As Trump supporters rallied inside Syracuse's Oncenter, the opposition was protesting outside

Protests outside Donald Trump campaign stops are becoming common, and his Syracuse speech was no exception.

On one of the nicest days in Central New York in recent months, Donald Trump supporters and opponents were not playing nice in the streets. Although it did not reach the violent levels of Chicago or other locations of Trump rallies, the presence of protesters lining the roads around the Oncenter in Syracuse still maintained a fighting spirit. The rhetoric and behavior on each side was typical of what has become the norm at Trump events throughout the country. 

See more video, photos and coverage of the Donald Trump rally.

Protesters chant and hold signs claiming racist and sexist rhetoric from Trump, while the businessman's supporters yell back using the same type of vocabulary he uses on the campaign trail. As protesters recited, “Donald Trump, go away, racist, sexist, anti-gay,” a Trump fan shouted back at them. He demanded to be interviewed by members of the press in the middle of the street, while the police guided him back to the opposite side walk.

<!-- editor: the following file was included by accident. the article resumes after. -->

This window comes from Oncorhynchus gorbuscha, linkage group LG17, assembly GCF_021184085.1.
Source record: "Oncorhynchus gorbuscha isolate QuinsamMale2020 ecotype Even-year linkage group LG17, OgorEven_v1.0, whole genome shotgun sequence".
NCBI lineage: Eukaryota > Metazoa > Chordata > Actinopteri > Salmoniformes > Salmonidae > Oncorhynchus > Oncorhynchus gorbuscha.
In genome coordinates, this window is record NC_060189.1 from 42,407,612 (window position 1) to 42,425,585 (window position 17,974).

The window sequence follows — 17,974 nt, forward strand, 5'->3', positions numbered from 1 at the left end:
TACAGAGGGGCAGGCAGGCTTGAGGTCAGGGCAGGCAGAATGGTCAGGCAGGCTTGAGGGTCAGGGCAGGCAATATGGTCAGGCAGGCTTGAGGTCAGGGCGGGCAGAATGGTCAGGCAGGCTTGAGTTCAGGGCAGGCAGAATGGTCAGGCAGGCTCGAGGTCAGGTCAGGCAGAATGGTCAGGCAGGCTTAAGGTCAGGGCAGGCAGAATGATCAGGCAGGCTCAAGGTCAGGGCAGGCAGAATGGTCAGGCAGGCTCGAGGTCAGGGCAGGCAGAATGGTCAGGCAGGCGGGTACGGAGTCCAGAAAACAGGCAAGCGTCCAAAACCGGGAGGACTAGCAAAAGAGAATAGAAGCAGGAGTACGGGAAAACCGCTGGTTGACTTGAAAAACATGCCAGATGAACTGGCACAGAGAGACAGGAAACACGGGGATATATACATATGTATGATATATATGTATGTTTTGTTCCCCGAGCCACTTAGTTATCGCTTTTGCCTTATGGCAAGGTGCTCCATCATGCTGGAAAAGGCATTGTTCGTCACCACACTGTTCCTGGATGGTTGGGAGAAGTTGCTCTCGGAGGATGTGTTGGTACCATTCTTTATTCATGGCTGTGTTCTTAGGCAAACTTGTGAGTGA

“Obviously he doesn’t like Mexicans, because they cross the border illegally,” the man said. “You think just black lives matter? All lives matter.”

The activists marching against Donald Trump’s message were loud, but more civil in their approach. Rashad Allen, a coffee barista from Syracuse, described his feelings about Trump.

“Donald Trump from the beginning has only spewed out rhetoric that is full of hate, vitriol and discrimination and I am fully against that,” Allen said. “I think America should be free and if Trump were elected we would be in serious trouble.”

Allen was part of the mass of protestors who put the onus on Trump’s oratory surrounding marginalized groups in the United States. Many in the picket lines were followers of the Hillary Clinton or the Bernie Sanders camps, and this event gave them an opportunity to voice their concerns against an also agitated Trump delegation. Veterans, college students and older Americans joined the crowd as one united front, ready to vote against Donald Trump in November’s presidential election.

“I just went to Bernie Sanders’ recent rally a few days ago and I’m definitely ‘Feeling the Bern,’” Allen said. “His message is one of inclusivity and he is from an immigrant family originally. I’m ready for a revolution and something different.”

Among the protestors were young children who had created their own signs. Nine-year-old Maggie Owens of Syracuse decorated a piece of poster board that read, “Trump is a BULLY.” Her younger sister also had a sign: “Trump is mean to girls.”

“I came here today because I don’t want Donald Trump to become president, because I don’t think he would be a good one,” Owens said. “I want all these people that are rooting for him to know it will be the wrong choice. He doesn’t like girls and I don’t think anyone should be president who only likes men.”

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